The Pittsburgh Steelers utilized several different players to patrol the slot when they were on defense on Sunday against the Buffalo Bills, an offense that likes to spread the field and put the ball in the air. They played a few dozen snaps in dime defense, even, and featured, among other things, Minkah Fitzpatrick rolling down into the slot.
While this was partly by necessity because of the losses that they suffered this offseason, it was also specific to their opponent, and shouldn’t necessarily be taken as a blueprint for their strategy going forward, at least in terms of frequency of deployment.
“We did it by design”, head coach Mike Tomlin said yesterday when asked why they mixed their looks and personnel in the secondary so much against the Bills. “We just got that level of respect for Josh Allen and the continuity that they have”.
The Bills had one of the highest-scoring offenses in football a year ago, driven by their passing game. Allen attempted 572 passes in 2020, throwing for 4,544 yards and 37 touchdowns, which would be a Steelers franchise record. He took Buffalo to the AFC Championship Game, succumbing only to Patrick Mahomes’ Kansas City Chiefs.
Retaining nearly all of their starters but adding Emmanuel Sanders to the mix, whom they know well, the Steelers understood what they would need to do in order to get the better of this matchup, and part of that plan was to throw the kitchen sink at them.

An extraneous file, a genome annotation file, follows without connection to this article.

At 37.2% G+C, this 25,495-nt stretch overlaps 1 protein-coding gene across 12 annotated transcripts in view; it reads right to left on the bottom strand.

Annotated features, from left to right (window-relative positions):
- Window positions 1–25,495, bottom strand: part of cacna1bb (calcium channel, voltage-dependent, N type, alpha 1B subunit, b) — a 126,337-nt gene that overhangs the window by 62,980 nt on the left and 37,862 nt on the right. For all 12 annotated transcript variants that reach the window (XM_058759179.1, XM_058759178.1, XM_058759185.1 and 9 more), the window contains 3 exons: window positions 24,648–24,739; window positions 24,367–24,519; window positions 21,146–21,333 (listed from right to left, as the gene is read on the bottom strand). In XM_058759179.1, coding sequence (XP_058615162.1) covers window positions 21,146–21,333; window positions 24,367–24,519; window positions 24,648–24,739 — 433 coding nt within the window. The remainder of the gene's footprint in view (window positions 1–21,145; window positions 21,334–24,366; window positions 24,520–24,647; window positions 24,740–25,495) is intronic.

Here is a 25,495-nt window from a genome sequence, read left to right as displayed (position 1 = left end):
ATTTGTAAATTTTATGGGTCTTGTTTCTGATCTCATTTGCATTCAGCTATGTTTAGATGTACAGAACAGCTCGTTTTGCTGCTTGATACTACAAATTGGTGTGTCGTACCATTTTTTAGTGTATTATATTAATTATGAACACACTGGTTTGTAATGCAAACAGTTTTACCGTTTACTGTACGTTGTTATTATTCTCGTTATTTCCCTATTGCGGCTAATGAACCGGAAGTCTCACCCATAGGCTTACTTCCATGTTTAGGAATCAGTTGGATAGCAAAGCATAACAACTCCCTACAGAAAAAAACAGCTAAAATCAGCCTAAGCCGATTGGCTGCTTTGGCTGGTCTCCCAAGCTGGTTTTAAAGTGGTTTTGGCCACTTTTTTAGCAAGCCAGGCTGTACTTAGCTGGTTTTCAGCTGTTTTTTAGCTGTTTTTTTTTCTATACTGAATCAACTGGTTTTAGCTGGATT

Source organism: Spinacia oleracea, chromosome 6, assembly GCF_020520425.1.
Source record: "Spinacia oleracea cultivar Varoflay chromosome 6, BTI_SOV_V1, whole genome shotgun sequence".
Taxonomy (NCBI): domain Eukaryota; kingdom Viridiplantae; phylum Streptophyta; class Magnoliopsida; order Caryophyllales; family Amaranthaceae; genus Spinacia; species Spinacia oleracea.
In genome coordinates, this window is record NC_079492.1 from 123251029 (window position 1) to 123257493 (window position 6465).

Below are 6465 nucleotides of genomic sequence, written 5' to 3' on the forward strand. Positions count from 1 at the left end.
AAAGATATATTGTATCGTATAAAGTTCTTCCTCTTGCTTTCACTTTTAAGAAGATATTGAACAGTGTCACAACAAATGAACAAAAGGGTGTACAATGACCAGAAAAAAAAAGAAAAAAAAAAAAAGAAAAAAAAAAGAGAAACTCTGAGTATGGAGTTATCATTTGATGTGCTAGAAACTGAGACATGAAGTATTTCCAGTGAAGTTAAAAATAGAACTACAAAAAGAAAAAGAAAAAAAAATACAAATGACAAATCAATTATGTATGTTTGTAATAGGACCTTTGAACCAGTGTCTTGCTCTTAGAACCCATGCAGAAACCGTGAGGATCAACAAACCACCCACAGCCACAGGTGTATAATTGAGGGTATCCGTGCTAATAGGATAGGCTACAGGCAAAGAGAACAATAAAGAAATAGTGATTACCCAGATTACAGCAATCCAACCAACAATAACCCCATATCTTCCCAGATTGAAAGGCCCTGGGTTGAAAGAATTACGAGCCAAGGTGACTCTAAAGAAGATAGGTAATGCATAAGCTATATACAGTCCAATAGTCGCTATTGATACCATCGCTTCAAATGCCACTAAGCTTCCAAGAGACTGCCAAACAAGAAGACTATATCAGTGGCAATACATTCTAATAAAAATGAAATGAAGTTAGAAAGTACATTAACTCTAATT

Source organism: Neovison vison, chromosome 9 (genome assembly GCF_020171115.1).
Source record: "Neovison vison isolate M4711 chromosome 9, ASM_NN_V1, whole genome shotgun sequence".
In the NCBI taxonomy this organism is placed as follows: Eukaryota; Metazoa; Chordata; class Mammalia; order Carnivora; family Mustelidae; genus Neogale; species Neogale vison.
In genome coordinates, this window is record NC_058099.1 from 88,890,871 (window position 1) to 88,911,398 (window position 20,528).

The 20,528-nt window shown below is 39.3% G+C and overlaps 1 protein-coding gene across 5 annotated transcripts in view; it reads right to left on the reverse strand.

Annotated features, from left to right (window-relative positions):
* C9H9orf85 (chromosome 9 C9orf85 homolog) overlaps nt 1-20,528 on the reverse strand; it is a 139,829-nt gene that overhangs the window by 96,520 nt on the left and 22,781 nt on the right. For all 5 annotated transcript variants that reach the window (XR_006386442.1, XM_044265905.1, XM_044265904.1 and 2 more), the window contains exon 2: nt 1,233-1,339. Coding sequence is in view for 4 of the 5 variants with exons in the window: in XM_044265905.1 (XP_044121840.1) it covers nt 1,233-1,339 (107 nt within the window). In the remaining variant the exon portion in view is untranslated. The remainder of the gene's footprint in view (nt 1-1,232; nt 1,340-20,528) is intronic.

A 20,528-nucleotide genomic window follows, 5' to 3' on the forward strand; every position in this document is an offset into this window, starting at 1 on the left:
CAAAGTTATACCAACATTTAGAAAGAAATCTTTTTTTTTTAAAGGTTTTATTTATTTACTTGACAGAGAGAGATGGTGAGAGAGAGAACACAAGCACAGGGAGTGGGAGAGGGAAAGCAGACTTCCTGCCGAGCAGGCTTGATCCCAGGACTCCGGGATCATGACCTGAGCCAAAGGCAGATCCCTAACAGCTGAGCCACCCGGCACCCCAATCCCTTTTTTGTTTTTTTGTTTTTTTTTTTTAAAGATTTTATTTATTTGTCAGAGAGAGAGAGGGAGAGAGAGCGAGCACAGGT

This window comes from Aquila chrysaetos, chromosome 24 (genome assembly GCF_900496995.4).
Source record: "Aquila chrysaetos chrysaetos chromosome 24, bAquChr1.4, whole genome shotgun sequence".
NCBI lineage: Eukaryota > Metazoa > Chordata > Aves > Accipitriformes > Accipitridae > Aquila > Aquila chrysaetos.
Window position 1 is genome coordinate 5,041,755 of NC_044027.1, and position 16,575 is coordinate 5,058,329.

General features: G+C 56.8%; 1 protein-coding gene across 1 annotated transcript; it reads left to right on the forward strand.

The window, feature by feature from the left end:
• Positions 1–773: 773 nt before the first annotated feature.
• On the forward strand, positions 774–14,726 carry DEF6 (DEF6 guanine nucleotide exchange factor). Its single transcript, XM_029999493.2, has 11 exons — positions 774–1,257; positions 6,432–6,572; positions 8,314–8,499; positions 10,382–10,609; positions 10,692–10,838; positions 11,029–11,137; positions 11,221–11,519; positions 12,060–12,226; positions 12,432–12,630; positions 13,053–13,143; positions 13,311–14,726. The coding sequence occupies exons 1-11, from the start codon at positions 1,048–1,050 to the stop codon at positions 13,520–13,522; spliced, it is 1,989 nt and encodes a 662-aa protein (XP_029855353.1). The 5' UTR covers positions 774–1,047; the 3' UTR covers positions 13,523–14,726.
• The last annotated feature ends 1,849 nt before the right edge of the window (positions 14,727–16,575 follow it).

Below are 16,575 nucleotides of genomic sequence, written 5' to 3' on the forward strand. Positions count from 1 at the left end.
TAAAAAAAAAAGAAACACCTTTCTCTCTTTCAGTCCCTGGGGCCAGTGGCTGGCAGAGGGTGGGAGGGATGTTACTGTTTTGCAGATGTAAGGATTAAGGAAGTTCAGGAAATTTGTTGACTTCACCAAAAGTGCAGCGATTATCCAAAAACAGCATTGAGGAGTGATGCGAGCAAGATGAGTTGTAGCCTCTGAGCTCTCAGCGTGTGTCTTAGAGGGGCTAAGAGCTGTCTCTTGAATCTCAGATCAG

“Not only to mix our calls, but to mix the utilization of people, I thought, would assist us”, Tomlin said of their strategy, “and when you have guys that are position-flexible, that have a nice skillset in that regard like Cam Sutton and Minkah [Fitzpatrick] and now Tre Norwood, it allows you to have some interchangeable parts and do some different things and add some complexities that hopefully keep the dogs off you”.
Norwood, the Steelers’ rookie seventh-round draft pick, logged several dozen snaps for the defense in his NFL debut, one of the bigger surprises in the game. He played more snaps in the slot than did anybody else, but he also spent time dropping back to safety to allow Fitzpatrick to slide down into the slot and provide them with a different look.
Not many teams are as pass-oriented as the Bills are, however—Allen attempted 51 passes on Sunday despite leading for much of the game—so this plan of attack is going to vary from opponent to opponent, and also within their own system as players potentially settle down into roles. At the end of the day, they’re just looking to go with what works, whenever it works.